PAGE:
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Jeffrey A. Saunders, Benjamin T. Backus; Perception of slant-from-texture for textures with oriented symmetry. Journal of Vision 2005;5(8):996. doi: https://doi.org/10.1167/5.8.996.
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© ARVO (1962-2015); The Authors (2016-present)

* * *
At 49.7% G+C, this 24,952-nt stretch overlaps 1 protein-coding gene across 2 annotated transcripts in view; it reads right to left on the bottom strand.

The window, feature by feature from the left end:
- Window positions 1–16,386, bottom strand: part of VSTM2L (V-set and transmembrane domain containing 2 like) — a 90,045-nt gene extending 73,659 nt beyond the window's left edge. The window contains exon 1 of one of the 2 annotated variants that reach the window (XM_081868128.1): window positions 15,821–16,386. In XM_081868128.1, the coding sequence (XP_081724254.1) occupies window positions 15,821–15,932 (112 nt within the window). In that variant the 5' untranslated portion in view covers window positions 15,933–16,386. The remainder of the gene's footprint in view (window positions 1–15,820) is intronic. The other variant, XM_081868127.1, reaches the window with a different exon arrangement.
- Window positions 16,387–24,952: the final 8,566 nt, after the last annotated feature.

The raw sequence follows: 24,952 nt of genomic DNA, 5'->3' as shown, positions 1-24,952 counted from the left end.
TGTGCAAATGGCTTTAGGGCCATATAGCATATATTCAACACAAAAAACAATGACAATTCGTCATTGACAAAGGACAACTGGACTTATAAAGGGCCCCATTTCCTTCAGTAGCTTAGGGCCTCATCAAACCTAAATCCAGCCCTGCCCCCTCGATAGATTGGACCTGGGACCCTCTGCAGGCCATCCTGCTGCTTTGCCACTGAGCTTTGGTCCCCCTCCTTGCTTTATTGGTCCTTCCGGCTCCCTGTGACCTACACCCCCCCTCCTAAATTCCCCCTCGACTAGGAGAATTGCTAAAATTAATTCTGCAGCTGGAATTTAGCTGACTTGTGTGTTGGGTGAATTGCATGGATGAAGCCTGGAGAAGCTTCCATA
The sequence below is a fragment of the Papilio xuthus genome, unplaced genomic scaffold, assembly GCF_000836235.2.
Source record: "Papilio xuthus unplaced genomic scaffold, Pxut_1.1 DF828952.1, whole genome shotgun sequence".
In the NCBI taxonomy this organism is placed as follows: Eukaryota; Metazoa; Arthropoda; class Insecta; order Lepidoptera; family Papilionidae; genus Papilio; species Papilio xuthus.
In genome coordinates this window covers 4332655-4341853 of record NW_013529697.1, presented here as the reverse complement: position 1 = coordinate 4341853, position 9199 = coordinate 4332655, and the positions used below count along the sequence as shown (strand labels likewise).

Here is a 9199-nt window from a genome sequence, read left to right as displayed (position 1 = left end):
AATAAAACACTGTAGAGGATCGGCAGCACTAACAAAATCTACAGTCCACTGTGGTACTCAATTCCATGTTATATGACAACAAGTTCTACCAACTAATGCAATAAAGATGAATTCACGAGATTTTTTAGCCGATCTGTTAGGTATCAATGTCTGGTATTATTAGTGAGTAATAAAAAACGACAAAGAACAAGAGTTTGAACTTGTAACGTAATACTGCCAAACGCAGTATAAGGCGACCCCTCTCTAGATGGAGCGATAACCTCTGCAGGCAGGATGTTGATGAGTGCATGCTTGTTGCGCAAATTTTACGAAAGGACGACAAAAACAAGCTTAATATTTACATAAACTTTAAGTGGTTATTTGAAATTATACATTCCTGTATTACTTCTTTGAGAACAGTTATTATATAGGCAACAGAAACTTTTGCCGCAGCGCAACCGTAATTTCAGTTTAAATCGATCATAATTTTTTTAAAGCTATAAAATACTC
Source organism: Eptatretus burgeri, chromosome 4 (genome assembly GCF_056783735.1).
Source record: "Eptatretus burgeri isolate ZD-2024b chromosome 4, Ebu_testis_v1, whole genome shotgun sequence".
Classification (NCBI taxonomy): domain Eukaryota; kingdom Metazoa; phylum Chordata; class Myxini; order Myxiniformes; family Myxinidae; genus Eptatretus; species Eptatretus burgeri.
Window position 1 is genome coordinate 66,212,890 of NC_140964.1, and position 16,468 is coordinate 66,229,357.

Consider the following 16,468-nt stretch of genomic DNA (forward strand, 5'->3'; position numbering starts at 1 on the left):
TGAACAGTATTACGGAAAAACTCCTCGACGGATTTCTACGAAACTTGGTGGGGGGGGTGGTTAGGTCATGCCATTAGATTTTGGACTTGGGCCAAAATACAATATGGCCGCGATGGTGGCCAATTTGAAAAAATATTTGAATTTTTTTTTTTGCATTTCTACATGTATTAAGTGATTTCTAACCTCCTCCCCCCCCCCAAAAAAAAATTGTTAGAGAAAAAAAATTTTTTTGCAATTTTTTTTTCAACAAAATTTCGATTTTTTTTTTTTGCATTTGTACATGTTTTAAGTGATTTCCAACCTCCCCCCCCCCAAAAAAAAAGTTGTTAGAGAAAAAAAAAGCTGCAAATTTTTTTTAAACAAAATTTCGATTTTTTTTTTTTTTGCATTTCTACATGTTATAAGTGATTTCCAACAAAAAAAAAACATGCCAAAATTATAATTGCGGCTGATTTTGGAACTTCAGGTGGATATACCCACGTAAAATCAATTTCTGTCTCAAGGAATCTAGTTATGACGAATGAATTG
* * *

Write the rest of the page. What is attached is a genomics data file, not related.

When a surface with a regular texture is viewed in perspective, the projected texture is systematically distorted, providing information about its 3D structure. Regularities along different texture dimensions (eg size, shape, anisotropy) potentially provide separate 3D cues. Previous work has focused primarily on texture foreshortening, and gradients of texture size and spacing. When a texture has an oriented symmetry, another potential cue is perspective convergence: symmetry lines that are parallel along a surface project to lines that vary in orientation in an image (eg converging lines in a linear perspective picture). The experiments reported here test whether this regularity contributes to perception of slant from texture, particularly in the case of surfaces oriented near the frontal plane, when other texture cues provide weak information. Stimuli simulated slanted planar surfaces covered with uniform dots. In one condition, dots were positioned by a random isotropic process. In the other conditions, dots were positioned on a hex grid, oriented so that rows were either at 0 deg and ±60 deg relative to the tilt direction (aligned grid), or at ±30 deg and 90 deg (perpendicular grid). Subjects performed a forced-choice slant-nulling task. In experiment 1, textures were presented monocularly, and in experiment 2, textures were presented binocularly with stereo information conflicting by ±5deg. Discrimination thresholds from texture alone were higher for isotropic textures than for either hex grid texture, and were higher for the perpendicular grids than for the aligned grids. In the stereo conflict experiment, subjects gave greater weight to texture information in the aligned grid condition than in either of the other conditions. Both results support the conclusion that the visual system uses perspective convergence to perceive slant, and that symmetries aligned with the tilt direction are most effective for conveying slant from convergence.
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